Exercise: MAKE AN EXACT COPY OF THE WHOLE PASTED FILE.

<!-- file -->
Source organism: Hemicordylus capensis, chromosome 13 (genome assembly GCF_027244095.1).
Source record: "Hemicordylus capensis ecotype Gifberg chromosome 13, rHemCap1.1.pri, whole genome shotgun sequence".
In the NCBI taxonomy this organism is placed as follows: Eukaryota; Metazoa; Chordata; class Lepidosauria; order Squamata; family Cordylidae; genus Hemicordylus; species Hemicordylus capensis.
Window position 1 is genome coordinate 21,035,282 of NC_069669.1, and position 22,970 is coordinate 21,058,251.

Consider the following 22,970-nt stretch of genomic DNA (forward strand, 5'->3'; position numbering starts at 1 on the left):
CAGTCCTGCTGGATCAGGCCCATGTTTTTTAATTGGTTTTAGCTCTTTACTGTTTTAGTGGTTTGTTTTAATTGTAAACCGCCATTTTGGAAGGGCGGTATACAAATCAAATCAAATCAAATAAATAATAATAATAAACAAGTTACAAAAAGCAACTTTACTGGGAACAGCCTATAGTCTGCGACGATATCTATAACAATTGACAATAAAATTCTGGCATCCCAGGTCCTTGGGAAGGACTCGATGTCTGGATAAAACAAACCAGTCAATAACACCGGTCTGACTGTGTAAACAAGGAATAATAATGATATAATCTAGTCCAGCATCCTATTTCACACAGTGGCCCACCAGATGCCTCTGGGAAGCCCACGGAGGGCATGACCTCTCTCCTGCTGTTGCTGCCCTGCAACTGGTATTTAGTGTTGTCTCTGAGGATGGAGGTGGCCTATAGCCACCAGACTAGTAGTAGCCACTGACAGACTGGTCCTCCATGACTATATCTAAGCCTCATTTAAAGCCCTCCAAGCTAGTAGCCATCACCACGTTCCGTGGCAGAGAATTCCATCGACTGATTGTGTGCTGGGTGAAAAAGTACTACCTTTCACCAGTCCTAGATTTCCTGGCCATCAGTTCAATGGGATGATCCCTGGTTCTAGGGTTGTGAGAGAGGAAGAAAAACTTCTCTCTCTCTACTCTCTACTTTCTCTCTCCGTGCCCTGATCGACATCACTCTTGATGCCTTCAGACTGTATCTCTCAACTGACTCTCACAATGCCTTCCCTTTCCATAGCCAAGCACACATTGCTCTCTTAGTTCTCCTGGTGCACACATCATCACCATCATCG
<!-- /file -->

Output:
Source organism: Hemicordylus capensis, chromosome 13 (genome assembly GCF_027244095.1).
Source record: "Hemicordylus capensis ecotype Gifberg chromosome 13, rHemCap1.1.pri, whole genome shotgun sequence".
In the NCBI taxonomy this organism is placed as follows: Eukaryota; Metazoa; Chordata; class Lepidosauria; order Squamata; family Cordylidae; genus Hemicordylus; species Hemicordylus capensis.
Window position 1 is genome coordinate 21,035,282 of NC_069669.1, and position 22,970 is coordinate 21,058,251.

Consider the following 22,970-nt stretch of genomic DNA (forward strand, 5'->3'; position numbering starts at 1 on the left):
CAGTCCTGCTGGATCAGGCCCATGTTTTTTAATTGGTTTTAGCTCTTTACTGTTTTAGTGGTTTGTTTTAATTGTAAACCGCCATTTTGGAAGGGCGGTATACAAATCAAATCAAATCAAATAAATAATAATAATAAACAAGTTACAAAAAGCAACTTTACTGGGAACAGCCTATAGTCTGCGACGATATCTATAACAATTGACAATAAAATTCTGGCATCCCAGGTCCTTGGGAAGGACTCGATGTCTGGATAAAACAAACCAGTCAATAACACCGGTCTGACTGTGTAAACAAGGAATAATAATGATATAATCTAGTCCAGCATCCTATTTCACACAGTGGCCCACCAGATGCCTCTGGGAAGCCCACGGAGGGCATGACCTCTCTCCTGCTGTTGCTGCCCTGCAACTGGTATTTAGTGTTGTCTCTGAGGATGGAGGTGGCCTATAGCCACCAGACTAGTAGTAGCCACTGACAGACTGGTCCTCCATGACTATATCTAAGCCTCATTTAAAGCCCTCCAAGCTAGTAGCCATCACCACGTTCCGTGGCAGAGAATTCCATCGACTGATTGTGTGCTGGGTGAAAAAGTACTACCTTTCACCAGTCCTAGATTTCCTGGCCATCAGTTCAATGGGATGATCCCTGGTTCTAGGGTTGTGAGAGAGGAAGAAAAACTTCTCTCTCTCTACTCTCTACTTTCTCTCTCCGTGCCCTGATCGACATCACTCTTGATGCCTTCAGACTGTATCTCTCAACTGACTCTCACAATGCCTTCCCTTTCCATAGCCAAGCACACATTGCTCTCTTAGTTCTCCTGGTGCACACATCATCACCATCATCG